Trying to get pregnant? Make sure you know the bottom line on baby-making—what you don't understand can affect your bub-to-be's health.
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9. Go green
The fetus is very vulnerable to environmental toxins, so minimize your exposure to chemicals, including those in commonly used household cleaners, pesticides, solvents and paints. Avoid lead dust, which can be generated during sanding and renovations in older homes.
"The most important pollutant for pregnant women to avoid is secondhand smoke," says Norman H. Edelman, M.D., chief medical officer for the American Lung Association. "It can cause your baby to be born smaller or prematurely, and might predispose him to asthma."
Exposure to high levels of carbon monoxide during pregnancy is also linked to prematurity and low birth weight, as well as to birth defects such as cleft palate--and even infant death. "Install carbon monoxide detectors in your home and make sure your furnace is working properly," advises Edelman. "And don't exercise during a smog alert, or exercise early in the morning, when smog levels tend to be lower."
Avoid cat litter and gardening soil; both can harbor the microorganism that causes toxoplasmosis, an infection that may cause serious harm to your baby. Also avoid direct contact with the urine and feces of rodents.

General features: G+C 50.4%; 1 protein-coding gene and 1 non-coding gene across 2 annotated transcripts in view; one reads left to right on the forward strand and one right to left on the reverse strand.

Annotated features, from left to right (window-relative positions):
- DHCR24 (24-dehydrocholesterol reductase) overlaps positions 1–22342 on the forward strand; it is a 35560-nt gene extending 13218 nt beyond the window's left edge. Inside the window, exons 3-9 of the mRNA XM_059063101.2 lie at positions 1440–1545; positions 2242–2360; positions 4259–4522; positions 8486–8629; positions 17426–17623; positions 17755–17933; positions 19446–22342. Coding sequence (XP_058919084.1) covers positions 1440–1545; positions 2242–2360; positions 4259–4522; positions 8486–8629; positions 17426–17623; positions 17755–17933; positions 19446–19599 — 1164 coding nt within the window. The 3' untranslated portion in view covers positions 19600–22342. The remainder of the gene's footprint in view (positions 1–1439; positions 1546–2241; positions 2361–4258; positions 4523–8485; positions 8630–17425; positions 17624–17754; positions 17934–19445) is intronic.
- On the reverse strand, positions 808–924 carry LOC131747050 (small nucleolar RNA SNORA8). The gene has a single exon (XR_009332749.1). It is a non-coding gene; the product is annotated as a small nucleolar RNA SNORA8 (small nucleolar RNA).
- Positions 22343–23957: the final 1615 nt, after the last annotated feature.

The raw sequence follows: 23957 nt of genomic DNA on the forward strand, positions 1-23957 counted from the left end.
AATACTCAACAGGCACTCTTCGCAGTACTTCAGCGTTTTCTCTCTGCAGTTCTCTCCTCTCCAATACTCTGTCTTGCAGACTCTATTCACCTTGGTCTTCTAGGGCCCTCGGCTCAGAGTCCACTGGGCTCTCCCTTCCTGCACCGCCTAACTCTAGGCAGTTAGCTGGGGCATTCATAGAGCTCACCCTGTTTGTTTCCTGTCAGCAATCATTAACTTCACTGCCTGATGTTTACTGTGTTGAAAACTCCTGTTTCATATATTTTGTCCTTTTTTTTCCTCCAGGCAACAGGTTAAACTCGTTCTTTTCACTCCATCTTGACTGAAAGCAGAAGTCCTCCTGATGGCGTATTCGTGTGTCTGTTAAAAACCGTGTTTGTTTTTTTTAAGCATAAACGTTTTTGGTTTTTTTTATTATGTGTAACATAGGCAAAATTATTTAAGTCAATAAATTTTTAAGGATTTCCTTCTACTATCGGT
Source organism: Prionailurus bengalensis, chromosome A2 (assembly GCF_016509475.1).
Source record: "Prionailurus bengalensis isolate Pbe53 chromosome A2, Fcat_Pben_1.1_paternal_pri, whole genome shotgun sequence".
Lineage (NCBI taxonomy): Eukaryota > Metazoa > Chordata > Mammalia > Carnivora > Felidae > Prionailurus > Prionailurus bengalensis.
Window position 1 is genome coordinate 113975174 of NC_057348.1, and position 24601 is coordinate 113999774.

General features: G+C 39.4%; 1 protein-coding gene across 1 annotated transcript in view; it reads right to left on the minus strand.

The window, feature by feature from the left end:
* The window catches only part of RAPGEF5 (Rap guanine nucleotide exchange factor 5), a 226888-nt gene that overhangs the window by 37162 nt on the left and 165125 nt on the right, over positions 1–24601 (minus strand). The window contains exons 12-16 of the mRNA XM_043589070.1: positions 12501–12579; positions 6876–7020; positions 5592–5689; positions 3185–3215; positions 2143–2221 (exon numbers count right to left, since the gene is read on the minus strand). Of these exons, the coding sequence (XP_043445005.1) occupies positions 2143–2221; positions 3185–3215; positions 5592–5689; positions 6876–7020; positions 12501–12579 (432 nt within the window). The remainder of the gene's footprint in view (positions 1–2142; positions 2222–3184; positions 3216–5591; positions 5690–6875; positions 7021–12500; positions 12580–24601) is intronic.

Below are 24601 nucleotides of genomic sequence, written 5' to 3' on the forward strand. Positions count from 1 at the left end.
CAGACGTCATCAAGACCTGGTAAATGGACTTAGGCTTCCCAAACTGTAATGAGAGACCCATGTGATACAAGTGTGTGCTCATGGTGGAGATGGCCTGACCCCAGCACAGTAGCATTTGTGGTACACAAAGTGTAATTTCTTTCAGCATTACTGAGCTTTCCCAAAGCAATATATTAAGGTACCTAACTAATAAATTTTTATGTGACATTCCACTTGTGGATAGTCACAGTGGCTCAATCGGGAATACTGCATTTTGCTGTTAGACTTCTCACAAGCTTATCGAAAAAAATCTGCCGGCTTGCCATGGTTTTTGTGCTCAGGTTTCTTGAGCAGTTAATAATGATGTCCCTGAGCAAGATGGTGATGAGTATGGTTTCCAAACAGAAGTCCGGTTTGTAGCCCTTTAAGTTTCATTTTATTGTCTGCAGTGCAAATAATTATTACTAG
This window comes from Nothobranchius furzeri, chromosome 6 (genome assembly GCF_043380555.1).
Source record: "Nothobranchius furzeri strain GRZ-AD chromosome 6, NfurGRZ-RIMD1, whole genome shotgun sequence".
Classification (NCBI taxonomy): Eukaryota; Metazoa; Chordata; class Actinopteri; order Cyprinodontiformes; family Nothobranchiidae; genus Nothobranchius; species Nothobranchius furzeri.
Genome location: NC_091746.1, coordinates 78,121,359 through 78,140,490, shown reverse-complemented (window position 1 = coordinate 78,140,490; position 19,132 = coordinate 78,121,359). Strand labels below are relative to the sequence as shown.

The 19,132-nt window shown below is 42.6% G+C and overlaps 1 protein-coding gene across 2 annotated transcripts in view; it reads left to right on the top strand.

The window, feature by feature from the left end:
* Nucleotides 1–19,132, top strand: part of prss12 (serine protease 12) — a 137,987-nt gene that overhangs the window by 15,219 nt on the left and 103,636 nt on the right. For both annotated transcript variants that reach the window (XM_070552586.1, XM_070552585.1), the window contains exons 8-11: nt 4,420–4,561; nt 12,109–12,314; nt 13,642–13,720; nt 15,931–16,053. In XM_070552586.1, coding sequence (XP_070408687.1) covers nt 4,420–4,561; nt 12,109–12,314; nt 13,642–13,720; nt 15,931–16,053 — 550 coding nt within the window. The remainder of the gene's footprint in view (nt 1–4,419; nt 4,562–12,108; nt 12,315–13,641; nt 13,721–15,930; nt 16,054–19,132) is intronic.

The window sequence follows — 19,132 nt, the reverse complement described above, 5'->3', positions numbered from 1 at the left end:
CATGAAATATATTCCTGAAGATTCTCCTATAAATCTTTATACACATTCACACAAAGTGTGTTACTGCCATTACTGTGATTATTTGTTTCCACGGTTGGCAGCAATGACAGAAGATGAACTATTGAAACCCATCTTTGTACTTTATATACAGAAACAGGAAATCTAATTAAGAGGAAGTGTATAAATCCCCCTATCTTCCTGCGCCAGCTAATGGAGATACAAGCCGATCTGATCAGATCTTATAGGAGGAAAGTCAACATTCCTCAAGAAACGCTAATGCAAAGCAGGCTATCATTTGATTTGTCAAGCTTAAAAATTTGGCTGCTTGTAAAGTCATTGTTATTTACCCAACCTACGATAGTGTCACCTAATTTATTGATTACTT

Buy organic foods if you can to minimize exposure to pesticides, growth hormones and other chemicals, and wash all fruits and vegetables before you eat them.
10. Try to stay calm "Laugh often, learn all you can about normal birth and stay away from people with scary birth stories," advises Marian Tompson, co-founder of La Leche League International and the mother of seven.
Some studies suggest that experiencing severe or chronic stress, such as being in an unhappy marriage, having a very demanding job or serious illness, or being in an accident, may affect the fetus. "Severe stress may affect your baby's growth and increase the risk of delivering prematurely," says Janet Rich-Edwards, D.Sc., an assistant professor of medicine at Harvard Medical School. "One out of 10 women experiences depression during pregnancy," Rich-Edwards adds, "and many suffer without seeking the treatment that could help."
Intimacy is a great stress reliever, and new research from the Ohio State University Medical Center confirms that unless you have risk factors for premature labor or other complications, you can enjoy a healthy sex life to the end.